~ possible Early Cretaceous record
|Skull specimen (AMNH 7515) of the pteranodontid Pteranodon longiceps|
|Skull cast of the nyctosaurid Nyctosaurus gracilis|
Pteranodontia is an extinct group of ornithocheiroid pterodactyloid pterosaurs that lived during the Late Cretaceous period (Coniacian to Maastrichtian stages) of North America and Africa. They were some of the most advanced pterosaurs, and possessed highly specialized cranial crests that may have served as sexual attraction, with males having a much larger crest.
Pteranodontia was originally named by Marsh in 1876. In 2003, it was given a phylogenetic definition by David Unwin as the common ancestor of Pteranodon and Nyctosaurus plus all its descendants. Though Marsh had originally named this group based on the shared absence of teeth in those species, most analyses show that all of the traditional "ornithocheiroid" pterosaurs are also members of this clade.
In 2018, Longrich, Martill, and Andres revisited the classification and proposed a different hypothesis based on a new phylogenetic analysis. Following Marsh's original classification, they restricted Pteranodontia to the families Pteranodontidae and Nyctosauridae. They also replaced Pteranodontia with Pteranodontoidea as the more inclusive group.
In 2022, Fernandes et al. described Epapatelo as a new pteranodontian from Angola. Including Epapatelo in the phylogenetic analysis of Longrich et al. (2018), they recovered a new clade, Aponyctosauria, composed of the Nyctosauridae, Alcione, Simurghia, and Epapatelo.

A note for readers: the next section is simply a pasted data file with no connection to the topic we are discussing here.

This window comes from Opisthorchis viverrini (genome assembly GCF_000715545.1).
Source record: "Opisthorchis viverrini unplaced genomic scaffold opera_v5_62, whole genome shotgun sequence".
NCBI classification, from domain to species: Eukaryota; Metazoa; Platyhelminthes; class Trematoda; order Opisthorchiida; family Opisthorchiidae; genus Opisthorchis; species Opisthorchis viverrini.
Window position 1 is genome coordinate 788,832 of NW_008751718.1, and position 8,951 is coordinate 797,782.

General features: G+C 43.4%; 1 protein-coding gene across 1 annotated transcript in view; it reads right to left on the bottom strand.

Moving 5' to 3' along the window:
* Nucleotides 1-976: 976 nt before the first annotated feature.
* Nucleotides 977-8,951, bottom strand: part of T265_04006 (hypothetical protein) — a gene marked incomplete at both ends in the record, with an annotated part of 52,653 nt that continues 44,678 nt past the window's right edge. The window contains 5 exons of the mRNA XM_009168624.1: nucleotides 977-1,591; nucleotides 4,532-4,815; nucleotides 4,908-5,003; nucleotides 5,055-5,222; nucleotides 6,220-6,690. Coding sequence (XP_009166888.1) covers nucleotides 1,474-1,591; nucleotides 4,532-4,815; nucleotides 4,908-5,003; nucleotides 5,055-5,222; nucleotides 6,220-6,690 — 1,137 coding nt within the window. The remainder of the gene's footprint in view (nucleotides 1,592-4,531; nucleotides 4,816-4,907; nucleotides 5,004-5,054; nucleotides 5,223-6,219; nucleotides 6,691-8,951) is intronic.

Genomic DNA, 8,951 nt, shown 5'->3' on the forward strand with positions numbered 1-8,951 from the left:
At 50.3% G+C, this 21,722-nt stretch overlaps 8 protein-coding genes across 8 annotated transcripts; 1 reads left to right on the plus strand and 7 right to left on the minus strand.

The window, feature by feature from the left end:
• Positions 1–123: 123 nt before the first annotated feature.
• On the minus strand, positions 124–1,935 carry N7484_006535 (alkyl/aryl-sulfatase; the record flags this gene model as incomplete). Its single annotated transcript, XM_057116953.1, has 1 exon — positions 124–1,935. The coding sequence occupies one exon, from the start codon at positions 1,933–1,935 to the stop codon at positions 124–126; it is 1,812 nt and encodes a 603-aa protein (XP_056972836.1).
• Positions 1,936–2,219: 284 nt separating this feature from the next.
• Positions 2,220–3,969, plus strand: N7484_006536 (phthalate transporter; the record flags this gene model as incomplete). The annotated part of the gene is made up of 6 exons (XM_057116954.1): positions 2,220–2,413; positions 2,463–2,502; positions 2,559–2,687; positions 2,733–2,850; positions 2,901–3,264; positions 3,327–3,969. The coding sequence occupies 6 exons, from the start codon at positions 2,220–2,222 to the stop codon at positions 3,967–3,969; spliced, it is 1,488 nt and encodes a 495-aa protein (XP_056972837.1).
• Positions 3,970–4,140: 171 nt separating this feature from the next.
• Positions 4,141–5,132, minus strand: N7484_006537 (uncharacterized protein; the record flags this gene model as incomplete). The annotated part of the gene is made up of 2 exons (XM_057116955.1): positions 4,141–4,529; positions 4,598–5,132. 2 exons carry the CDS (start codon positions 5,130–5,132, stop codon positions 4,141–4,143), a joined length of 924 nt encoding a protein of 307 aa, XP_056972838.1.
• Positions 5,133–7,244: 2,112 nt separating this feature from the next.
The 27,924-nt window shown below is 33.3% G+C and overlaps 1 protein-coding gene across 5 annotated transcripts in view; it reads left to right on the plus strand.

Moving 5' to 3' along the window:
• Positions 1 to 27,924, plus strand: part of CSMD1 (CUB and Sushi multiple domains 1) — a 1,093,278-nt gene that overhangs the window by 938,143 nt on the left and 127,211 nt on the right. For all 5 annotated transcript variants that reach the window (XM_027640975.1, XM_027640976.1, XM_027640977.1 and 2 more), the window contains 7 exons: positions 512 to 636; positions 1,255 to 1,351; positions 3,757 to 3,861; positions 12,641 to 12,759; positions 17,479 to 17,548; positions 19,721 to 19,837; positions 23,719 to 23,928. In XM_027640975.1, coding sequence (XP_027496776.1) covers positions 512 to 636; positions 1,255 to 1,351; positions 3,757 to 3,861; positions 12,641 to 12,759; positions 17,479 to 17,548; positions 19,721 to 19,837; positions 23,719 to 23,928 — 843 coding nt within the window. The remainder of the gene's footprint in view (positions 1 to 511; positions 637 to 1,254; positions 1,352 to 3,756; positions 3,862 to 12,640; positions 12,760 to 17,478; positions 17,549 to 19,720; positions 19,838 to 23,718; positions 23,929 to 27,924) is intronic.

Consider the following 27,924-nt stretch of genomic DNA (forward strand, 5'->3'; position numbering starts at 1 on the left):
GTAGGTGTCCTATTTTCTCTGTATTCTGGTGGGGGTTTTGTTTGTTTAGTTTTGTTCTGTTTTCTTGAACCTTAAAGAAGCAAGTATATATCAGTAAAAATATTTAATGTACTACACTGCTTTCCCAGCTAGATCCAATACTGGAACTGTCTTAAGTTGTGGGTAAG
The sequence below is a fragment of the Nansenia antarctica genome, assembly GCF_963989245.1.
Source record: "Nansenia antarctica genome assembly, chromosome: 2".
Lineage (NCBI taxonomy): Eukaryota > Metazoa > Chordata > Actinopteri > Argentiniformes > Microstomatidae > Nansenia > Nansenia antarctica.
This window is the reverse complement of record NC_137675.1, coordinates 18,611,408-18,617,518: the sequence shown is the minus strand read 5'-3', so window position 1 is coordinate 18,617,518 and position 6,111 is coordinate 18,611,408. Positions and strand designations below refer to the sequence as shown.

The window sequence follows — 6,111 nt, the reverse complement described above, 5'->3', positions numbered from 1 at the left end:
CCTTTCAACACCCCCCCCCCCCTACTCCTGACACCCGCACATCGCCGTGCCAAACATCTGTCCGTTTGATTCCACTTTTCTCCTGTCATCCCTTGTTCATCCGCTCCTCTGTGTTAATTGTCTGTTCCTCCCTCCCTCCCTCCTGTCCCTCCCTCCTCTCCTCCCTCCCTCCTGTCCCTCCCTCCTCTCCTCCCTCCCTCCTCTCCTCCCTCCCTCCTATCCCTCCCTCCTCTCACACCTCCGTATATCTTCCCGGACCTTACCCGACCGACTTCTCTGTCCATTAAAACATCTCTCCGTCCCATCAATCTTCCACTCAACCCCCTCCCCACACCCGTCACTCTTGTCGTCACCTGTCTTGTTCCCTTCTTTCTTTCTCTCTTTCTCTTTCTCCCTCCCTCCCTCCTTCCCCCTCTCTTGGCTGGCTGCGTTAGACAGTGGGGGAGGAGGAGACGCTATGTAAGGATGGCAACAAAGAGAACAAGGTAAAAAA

Similar to other pterosaurs, pteranodontian are considered to have been skilled fliers as well as adept at moving on the ground. Evidence from footprints shows that most pterosaurs did not sprawl their limbs to a large degree, as in modern reptiles, but rather held the limbs relatively erect when walking, like dinosaurs. Footprints of pteranodontians are still unknown, but it is likely that they also walked erect. Among pterosaurs, pteranodontians had unusually uneven limb proportions, with the forelimbs much larger and longer than the hind limbs. This would likely have required them to use unique modes of locomotion when on the ground compared to other pterosaurs. Most pteranodontians like Pteranodon flew like modern day albatrosses, which consists of flying very long distances and rarely flapping.
The name "Wyomingopteryx" appears in a painting of Morrison prehistoric animals by Robert Bakker. However, this binomen is a nomen nudum, and it is possible that Bakker may have intended to coin "Wyomingopteryx" for the Istiodactylus-like specimen TATE 5999 because that specimen is found in Wyoming.
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- Witton, Mark (2013). Pterosaurs: Natural History, Evolution, Anatomy. Princeton University Press. ISBN 978-0691150611.
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